This is doubly impacted by the United States’s current administration is on the warpath to reduce immigration. The US’s population growth rate isn’t enough to sustain constant economic expansion. Even if you did boost productivity, you need someone to buy the products you produce. Without enough domestic consumption, you need to export to the rest of the world with economies where the consumer base is expanding. This is primarily China and other emerging economies.

I’m going to cut this blog post short because it gets more complicated from here. The pursuing of growth is a noble goal, but it’s inefficient and won’t deliver the results that the Trump administration and the rest of the Republican leadership is hoping for.


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The wife and I the other day went down to Mt. St Helen’s. This is about a 3-hour drive from where we live.

The city of Seattle is heavily Democratic (capital D). Yet once you get out of the city and drive in any direction for an hour, the political orientation changes. There are lots of Trump supporters.

Along the way down, we saw a big billboard (privately owned, I think) that said “Higher taxes create jobs how?” The unstated argument is that raising taxes is bad for the economy and doesn’t create jobs, and lower taxes is a good idea and creates prosperity.

So I thought I’d take a stab at answering this question.

First of all, nobody who wants higher taxes wants them at 100%

So let’s throw that away. Everyone knows that if the tax rate is too high, the economy stops because no one will work.

Second, it’s a matter of who is being targeted with the higher taxes

In any economy, there is the poor, the working class, the professional class, and the rich. We’re not just talking about the 1% who have incomes starting over $450,000, but the highest sliver of that whose incomes are over $5 million per year. That’s usually who is being targeted for higher taxes although typically it applies to earners over $450,000.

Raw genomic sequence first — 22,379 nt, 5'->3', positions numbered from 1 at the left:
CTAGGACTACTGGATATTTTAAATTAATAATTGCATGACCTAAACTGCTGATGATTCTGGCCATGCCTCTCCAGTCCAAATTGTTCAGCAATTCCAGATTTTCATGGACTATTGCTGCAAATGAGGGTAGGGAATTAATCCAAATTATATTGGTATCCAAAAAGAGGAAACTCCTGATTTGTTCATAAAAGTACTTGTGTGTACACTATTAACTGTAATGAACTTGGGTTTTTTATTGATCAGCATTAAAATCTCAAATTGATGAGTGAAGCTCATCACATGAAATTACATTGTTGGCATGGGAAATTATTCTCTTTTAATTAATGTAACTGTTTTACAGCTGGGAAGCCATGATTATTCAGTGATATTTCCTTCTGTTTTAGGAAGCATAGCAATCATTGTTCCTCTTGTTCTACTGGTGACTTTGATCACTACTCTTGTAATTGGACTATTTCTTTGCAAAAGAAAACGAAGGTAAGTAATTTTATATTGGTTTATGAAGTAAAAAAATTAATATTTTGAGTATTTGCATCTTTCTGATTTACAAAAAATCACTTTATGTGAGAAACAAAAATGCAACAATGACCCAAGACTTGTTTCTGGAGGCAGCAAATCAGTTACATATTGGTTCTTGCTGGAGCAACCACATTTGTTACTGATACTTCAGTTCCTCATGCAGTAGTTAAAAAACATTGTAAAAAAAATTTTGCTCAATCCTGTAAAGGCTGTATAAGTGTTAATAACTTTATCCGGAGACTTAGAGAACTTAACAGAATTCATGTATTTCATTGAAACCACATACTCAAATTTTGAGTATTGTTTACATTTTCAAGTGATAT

Third, it has to do with increasing consumer spending

The United States’ economy, and most western economies, is built upon consumer spending. Someone has to sell stuff, and someone has to buy the stuff that’s being made. If I build 10,000 widgets, but nobody buys them, that’s bad. It puts no more money in my pocket, and if nobody can afford my widgets, then they can’t take advantage of my widgets’ awesomeness.

The theory behind tax increases

The idea being tax increases is that you take some money from the wealthy and give it to the poor, working class, and professional class. This could be in the form of a direct transfer payment, but usually it’s in the form of services. So, a government might take the additional revenue from taxes and spend it on improving public transit, or on roads, or on daycare, or on health care.

The result is that a poor, working class, or professional class person that normally would have spent an extra $5 on a subway ride, or $1000/month on day care, has extra money in their pocket. They decide to spend it on something else, be it goods that are necessary (household items) or luxury goods (mid-to-upper end vehicles).

The net result is that because people are spending less on one area because the government is subsidizing it, they get to spend more on another area. That means the people that sell stuff have more customers to buy their stuff.